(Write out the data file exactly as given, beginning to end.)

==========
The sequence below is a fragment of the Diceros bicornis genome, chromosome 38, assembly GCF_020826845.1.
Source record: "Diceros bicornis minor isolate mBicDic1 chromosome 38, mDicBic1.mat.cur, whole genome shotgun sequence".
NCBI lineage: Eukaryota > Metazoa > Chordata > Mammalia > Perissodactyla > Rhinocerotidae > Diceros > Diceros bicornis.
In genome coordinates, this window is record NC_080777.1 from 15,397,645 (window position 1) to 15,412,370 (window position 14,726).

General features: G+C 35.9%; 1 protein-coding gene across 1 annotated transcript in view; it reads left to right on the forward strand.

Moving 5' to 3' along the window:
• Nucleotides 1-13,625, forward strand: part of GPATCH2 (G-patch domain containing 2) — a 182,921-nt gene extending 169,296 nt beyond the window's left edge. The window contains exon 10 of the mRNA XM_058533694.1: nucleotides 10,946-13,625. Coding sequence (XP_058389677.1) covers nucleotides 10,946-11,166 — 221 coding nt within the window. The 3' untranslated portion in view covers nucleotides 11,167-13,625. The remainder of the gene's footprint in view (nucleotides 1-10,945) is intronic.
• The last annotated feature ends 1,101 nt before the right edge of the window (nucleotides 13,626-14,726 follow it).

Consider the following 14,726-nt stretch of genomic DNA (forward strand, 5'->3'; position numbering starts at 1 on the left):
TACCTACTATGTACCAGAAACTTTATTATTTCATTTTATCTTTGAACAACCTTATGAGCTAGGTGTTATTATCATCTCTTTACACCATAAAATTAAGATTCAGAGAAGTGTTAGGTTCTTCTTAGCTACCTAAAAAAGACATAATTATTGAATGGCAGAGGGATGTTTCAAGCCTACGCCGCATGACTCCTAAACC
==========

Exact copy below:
The sequence below is a fragment of the Diceros bicornis genome, chromosome 38, assembly GCF_020826845.1.
Source record: "Diceros bicornis minor isolate mBicDic1 chromosome 38, mDicBic1.mat.cur, whole genome shotgun sequence".
NCBI lineage: Eukaryota > Metazoa > Chordata > Mammalia > Perissodactyla > Rhinocerotidae > Diceros > Diceros bicornis.
In genome coordinates, this window is record NC_080777.1 from 15,397,645 (window position 1) to 15,412,370 (window position 14,726).

General features: G+C 35.9%; 1 protein-coding gene across 1 annotated transcript in view; it reads left to right on the forward strand.

Moving 5' to 3' along the window:
• Nucleotides 1-13,625, forward strand: part of GPATCH2 (G-patch domain containing 2) — a 182,921-nt gene extending 169,296 nt beyond the window's left edge. The window contains exon 10 of the mRNA XM_058533694.1: nucleotides 10,946-13,625. Coding sequence (XP_058389677.1) covers nucleotides 10,946-11,166 — 221 coding nt within the window. The 3' untranslated portion in view covers nucleotides 11,167-13,625. The remainder of the gene's footprint in view (nucleotides 1-10,945) is intronic.
• The last annotated feature ends 1,101 nt before the right edge of the window (nucleotides 13,626-14,726 follow it).

Consider the following 14,726-nt stretch of genomic DNA (forward strand, 5'->3'; position numbering starts at 1 on the left):
TACCTACTATGTACCAGAAACTTTATTATTTCATTTTATCTTTGAACAACCTTATGAGCTAGGTGTTATTATCATCTCTTTACACCATAAAATTAAGATTCAGAGAAGTGTTAGGTTCTTCTTAGCTACCTAAAAAAGACATAATTATTGAATGGCAGAGGGATGTTTCAAGCCTACGCCGCATGACTCCTAAACC